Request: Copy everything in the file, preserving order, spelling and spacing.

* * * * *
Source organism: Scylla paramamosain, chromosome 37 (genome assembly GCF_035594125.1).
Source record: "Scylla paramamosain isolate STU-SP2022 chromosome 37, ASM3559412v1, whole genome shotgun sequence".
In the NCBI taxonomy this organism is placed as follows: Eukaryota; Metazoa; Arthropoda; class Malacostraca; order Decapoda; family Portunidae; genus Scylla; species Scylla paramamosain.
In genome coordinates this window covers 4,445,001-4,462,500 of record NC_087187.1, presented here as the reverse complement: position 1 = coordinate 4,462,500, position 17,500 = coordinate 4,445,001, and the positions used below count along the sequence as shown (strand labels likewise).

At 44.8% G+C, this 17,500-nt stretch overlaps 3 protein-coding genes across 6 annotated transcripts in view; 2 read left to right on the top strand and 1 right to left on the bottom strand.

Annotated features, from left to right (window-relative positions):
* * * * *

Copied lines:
Source organism: Scylla paramamosain, chromosome 37 (genome assembly GCF_035594125.1).
Source record: "Scylla paramamosain isolate STU-SP2022 chromosome 37, ASM3559412v1, whole genome shotgun sequence".
In the NCBI taxonomy this organism is placed as follows: Eukaryota; Metazoa; Arthropoda; class Malacostraca; order Decapoda; family Portunidae; genus Scylla; species Scylla paramamosain.
In genome coordinates this window covers 4,445,001-4,462,500 of record NC_087187.1, presented here as the reverse complement: position 1 = coordinate 4,462,500, position 17,500 = coordinate 4,445,001, and the positions used below count along the sequence as shown (strand labels likewise).

At 44.8% G+C, this 17,500-nt stretch overlaps 3 protein-coding genes across 6 annotated transcripts in view; 2 read left to right on the top strand and 1 right to left on the bottom strand.

Annotated features, from left to right (window-relative positions):